Taking all of the above into consideration, we could conclude that:

1. Procuring advertising revenues from local businesses will become more competitive as new players enter the local marketplace. Free open-source CMS/website building software such as WordPress and associations/partnerships with local bloggers make it easier for entrepreneurs to enter the scene.

2. Traditional print publishers will become more aggressive with their advertising strategies in order to retain their share of the advertising pie. We should expect to see greater investment in local newspaper portals, development of dynamic advertising solutions and attractive ‘bundle-style’ ad products offering a print plus digital plus other proposition. (Other could be a PPC strategy, web solutions package or app).

3. The use of the Internet and apps as a means to digest news is increasing year on year. On current trends, as many as 70% of people will access news this way by 2019.

4. Investment in different styles of information delivery should be considered. The situation exists where the largest group of Internet and app users have the least interest in local news and the smallest group of Internet and app users have the greatest interest in local news. Is it possible to grow both audiences via one platform?

5. The number of people accessing the Internet via mobile devices is growing and will continue to grow. Therefore, all propositions must be fully responsive e.g. they work perfectly on PC, netbook, tablet and mobile phones.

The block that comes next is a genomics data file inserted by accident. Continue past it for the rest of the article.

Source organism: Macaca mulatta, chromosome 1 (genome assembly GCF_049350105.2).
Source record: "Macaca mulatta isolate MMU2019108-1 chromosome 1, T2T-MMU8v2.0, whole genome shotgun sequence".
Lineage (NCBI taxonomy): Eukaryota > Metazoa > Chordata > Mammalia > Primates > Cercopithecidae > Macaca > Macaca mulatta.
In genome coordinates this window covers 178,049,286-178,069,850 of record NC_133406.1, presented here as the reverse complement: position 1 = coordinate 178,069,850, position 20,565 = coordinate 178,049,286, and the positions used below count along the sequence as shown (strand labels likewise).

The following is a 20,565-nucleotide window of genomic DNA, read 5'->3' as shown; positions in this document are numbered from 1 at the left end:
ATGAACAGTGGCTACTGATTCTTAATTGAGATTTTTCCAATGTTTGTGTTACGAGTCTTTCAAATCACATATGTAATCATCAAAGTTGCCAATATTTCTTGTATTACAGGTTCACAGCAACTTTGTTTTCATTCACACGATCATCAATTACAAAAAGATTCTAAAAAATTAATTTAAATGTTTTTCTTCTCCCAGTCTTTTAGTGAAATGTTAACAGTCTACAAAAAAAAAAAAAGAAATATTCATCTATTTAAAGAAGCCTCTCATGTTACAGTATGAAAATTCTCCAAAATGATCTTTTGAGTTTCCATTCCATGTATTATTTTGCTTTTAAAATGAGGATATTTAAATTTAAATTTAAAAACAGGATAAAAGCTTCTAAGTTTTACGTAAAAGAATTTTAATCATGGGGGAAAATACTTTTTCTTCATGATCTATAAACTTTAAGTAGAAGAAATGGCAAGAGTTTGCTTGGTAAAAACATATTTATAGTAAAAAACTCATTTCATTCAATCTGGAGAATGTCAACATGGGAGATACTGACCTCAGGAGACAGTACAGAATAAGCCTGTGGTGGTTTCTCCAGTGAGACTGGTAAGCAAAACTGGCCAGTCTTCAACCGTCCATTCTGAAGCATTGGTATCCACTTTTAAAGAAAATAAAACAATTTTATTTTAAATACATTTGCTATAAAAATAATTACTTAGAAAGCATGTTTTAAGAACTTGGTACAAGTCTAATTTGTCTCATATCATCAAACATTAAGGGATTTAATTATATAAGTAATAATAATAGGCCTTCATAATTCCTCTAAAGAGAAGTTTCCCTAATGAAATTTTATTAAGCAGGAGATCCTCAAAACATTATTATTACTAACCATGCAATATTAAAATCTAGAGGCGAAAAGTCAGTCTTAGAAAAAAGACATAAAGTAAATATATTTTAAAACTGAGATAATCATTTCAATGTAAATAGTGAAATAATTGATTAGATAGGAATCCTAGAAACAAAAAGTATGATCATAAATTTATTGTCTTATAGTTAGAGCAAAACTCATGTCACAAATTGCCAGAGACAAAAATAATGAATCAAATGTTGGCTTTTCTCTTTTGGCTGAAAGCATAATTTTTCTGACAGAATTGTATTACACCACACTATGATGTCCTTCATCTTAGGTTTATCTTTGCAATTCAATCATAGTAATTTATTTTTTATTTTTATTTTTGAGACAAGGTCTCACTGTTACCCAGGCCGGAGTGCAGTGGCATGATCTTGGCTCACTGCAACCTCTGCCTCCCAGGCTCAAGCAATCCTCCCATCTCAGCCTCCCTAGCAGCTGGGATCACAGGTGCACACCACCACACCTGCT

The Target Market for Local News portals is:

1. 16 to 34 year old people via focus on local crime, local sports, local technology and local science/environment issues.

2. +55 year old people via focus on local news and local current affairs.

3. 34 to 55 year old people – A combination of the above.

The perfect way to deliver news of interest to individual web users is to produce an app such as the BBC app and allow users who download the app to choose which topics they are interested in.

Topics should include: Schools, Family, Health, Regeneration, Crime, Property, Arts, Business, Sport, People, Columns (Features & Analysis), Local Info, Jobs, Technology, Science, Environment, Entertainment, Health, Motors, Dating, What’s On, Shopping, Food & Drink, Music & Nightlife, Travel and Kids.

Major publishers now offer apps as standard. Not doing so will alienate certain groups e.g. readers aged 16 to 34 years old.


Digital Marketing

Editorial Mission:

Local digital-only news publishers require an editorial mission. Many do not have one believing that this is a print-only requirement.

Your editorial mission defines what you’re going to talk about and share as a content creator. It becomes the filter you pass all your content creation ideas through.

Having an editorial mission allows you to become more focussed and less stressed about what content to share with your readers e.g. do you share UK news or focus on local news only?

The editorial mission should:

• Articulate your approach to the content and industry.

• Clearly define who the content is for.

• State how the content will satisfy the needs of the readership.

Your editorial mission will become the core of all the content you create, and also needs to become a rallying cry for your team, and something for your readership to believe in, it is also the benchmark on which you are judged by your peers.

Next article - The future of Local News - A digital-only perspective (Part 2).